Garden Pesto + Job Hunting in Korea

To the minor detriment of finding time to write posts, I have been focusing on finding a teaching job in South Korea for the past few weeks. It’s been a little slow going because I’m being very picky and haven’t actually applied to many positions. Luckily, as ESL teaching positions are quite plentiful, I can afford to be somewhat picky, but a large portion of me just wants it over with. Job searching gives me ulcers. Gah.

 

 

Good things come in threes.
Good things come in threes.

Actually, this won’t be my first time out there. I will be returning to SoKo after a year away. I first left North America (as a dual citizen of the States and Canada, I claim North America as my home) in August 2008. My intention was to stay for a year, but it just ended up being too good an opportunity to leave then, so I stayed an extra 2 and a half years.

 

In that time, I made friends with people from all over the world, traveled to about 25 countries, paid off all of my school loans and ate a metric ton of kimchi. Maybe two. As a Seoulite, I always found plenty of things to do, see, eat and experience. Seoul, like any city, has its plusses and minuses.

#1 plus- the amount of people

#1 minus- the amount of people

I’ll let you ponder that.

 pesto makings 2

I look forward to experimenting with traditional Korean dishes (which is saying a lot- Korean food has such a wide array of strong flavours that experimentation could be extreme) as well as getting to know some more people in food circles upon my return to Seoul. I will keep you updated as things progress. Until then: Pesto!

 pesto bowl

This summer and fall, herbs were ridiculously plentiful in mum’s garden. It was difficult to find ways to use them all. We were stuck with excessive amounts of (among other things) basil, parsley, cilantro, arugula and yellow wood sorrel.

 

Oxalis stricta
Oxalis stricta

 

 

Yellow wood sorrel is a delightful, clover sized plant that happens to be extremely and surprisingly sour. It’s kind of like eating a flat, dry and green lemon. Well… kind of. It grows everywhere and chances are it is growing in a green space near you. You most likely think of it as a weed, but I can assure you of its usefulness. It is wonderful as an extra salad green, gorgeous as a garnish and a delightful addition to anything needing tang. The entire plant is edible (although the stems get harder later in the season) and loaded with Vitamin C. It has some medicinal properties and will help treat skin rashes, swelling and inflammation. It can also be used as an orange/yellow dye. Thanks yellow wood sorrel for being so fabulous and helping to flavour my pesto to perfection!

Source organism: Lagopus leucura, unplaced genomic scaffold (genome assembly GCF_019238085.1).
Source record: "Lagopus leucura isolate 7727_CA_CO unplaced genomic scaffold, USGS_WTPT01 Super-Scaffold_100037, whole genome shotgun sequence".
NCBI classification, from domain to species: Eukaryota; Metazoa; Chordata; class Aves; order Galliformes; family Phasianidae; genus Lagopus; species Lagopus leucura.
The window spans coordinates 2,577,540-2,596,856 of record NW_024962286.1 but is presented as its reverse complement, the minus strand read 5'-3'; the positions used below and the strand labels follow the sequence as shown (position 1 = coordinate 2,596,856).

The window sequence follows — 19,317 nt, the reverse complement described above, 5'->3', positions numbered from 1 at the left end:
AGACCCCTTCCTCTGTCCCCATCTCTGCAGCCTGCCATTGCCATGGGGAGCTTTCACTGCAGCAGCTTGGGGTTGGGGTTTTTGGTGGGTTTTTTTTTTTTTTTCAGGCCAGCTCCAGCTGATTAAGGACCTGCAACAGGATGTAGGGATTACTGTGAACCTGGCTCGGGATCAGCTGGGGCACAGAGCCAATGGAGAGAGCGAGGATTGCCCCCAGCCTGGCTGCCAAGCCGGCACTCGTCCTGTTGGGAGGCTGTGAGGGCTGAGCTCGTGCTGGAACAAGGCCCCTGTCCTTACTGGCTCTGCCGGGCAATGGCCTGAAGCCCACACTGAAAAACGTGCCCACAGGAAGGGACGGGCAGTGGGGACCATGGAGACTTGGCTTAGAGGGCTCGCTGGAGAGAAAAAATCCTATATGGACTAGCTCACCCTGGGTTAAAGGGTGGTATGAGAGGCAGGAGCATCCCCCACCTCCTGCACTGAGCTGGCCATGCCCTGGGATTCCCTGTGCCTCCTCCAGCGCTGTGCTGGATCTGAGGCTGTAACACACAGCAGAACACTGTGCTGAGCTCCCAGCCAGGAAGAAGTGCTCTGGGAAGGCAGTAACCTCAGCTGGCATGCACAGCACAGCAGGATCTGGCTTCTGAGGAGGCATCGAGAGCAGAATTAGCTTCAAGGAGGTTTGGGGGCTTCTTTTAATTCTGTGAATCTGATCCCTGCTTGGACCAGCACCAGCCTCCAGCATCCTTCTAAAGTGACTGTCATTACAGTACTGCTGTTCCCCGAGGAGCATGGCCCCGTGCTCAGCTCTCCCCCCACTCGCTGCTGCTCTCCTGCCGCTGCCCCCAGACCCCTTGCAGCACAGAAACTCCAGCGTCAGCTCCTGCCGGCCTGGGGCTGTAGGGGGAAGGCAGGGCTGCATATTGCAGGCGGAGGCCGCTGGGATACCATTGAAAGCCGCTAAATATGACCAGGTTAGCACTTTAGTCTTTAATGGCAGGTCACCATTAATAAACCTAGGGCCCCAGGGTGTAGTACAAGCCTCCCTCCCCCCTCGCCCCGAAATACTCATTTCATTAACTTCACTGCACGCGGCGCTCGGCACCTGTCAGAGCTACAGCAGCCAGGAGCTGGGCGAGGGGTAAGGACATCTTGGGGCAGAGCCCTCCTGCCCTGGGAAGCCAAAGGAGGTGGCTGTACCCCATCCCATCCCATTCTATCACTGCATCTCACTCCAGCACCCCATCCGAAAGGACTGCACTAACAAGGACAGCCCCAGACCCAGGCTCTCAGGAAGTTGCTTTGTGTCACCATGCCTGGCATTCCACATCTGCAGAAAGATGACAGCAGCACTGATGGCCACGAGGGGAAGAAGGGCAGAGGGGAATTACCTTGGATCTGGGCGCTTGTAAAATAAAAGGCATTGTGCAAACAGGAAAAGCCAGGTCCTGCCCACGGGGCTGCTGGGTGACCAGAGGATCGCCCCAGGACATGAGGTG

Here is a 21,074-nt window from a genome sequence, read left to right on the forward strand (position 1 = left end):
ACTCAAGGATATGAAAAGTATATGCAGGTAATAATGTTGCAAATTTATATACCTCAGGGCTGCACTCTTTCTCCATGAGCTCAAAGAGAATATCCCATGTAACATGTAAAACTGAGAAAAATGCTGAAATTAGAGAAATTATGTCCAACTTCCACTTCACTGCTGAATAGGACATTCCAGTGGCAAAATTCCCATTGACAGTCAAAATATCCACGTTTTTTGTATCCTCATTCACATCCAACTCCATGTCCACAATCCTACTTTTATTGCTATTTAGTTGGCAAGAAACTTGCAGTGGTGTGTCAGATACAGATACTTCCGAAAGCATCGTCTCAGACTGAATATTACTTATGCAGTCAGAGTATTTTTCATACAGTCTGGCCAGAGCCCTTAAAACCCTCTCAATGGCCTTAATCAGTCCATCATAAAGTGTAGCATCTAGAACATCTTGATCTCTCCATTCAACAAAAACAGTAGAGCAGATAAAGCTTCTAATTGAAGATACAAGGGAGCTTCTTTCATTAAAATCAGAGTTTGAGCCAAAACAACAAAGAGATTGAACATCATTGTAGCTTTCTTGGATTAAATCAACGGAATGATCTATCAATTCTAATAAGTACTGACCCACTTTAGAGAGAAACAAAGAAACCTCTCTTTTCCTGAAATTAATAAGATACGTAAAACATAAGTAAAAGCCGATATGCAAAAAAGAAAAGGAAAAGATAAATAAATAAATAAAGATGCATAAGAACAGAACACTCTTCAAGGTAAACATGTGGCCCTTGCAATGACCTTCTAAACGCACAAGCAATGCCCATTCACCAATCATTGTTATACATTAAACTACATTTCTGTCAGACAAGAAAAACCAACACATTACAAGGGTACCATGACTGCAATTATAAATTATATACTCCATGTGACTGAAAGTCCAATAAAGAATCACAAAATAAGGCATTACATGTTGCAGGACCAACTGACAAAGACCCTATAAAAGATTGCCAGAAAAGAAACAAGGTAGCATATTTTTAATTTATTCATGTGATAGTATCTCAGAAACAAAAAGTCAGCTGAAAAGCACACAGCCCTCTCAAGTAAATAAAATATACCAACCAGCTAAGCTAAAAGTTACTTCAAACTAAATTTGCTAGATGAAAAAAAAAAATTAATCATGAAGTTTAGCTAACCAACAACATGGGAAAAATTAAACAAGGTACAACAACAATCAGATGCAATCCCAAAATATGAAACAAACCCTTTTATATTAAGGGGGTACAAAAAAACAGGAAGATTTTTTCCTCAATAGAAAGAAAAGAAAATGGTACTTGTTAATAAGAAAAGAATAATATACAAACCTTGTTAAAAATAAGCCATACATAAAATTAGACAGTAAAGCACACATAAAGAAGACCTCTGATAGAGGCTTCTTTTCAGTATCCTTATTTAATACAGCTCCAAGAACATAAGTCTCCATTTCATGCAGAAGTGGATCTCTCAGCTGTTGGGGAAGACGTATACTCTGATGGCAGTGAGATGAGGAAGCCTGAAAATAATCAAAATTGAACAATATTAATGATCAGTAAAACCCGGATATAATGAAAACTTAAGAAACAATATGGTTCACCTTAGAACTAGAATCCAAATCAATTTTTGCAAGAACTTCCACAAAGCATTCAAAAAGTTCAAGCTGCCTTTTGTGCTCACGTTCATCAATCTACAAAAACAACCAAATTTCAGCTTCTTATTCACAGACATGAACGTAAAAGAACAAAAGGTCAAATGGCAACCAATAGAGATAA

pesto in jars

My recipe yielded a very large amount of pesto. Luckily, pesto freezes perfectly and months after making the stuff, I’ve still got containers full and it’s still gorgeous. It also makes wonderful gifts.

pesto makings

Garden Pesto

Ingredients

  • 10 cups basil, arugula, parsley, cilantro and yellow wood sorrel mixed
  • 3 ½ cups walnuts
  • 1 ½ cups grated parmesan cheese
  • 20 cloves of garlic
  • 1 ½ tbsp salt
  • 2 ¾ cups olive oil
  • water

or for those who lack freezer space

  • 2 cups basil, arugula, parsley, cilantro and yellow wood sorrel mixed
  • ½ cup walnuts
  • ¼ cup grated parmesan cheese
  • 3 cloves of garlic
  • 1/8 to ¼ tsp salt
  • 3 tbsp olive oil
  • water

Directions

Using a food processor, blend herbs, nuts, garlic, salt and olive oil in small batches. Add small amounts of water for extra blending lubrication. Blend until beautifully smooth with bits of green.

pesto spin

Once the ingredients have finished blending, mix the parmesan into the rest until well incorporated.

pesto bowl 2

Pesto can be frozen for many months and keeps well in the fridge.

garden pesto crackers 2

Variations

Omit parmesan for a vegan version and add a touch more salt. Or use a salty hard vegan cheese (any suggestions?).

Roast garlic if you’re garlic sensitive, although I would never recommend omitting garlic entirely.

Enjoy!

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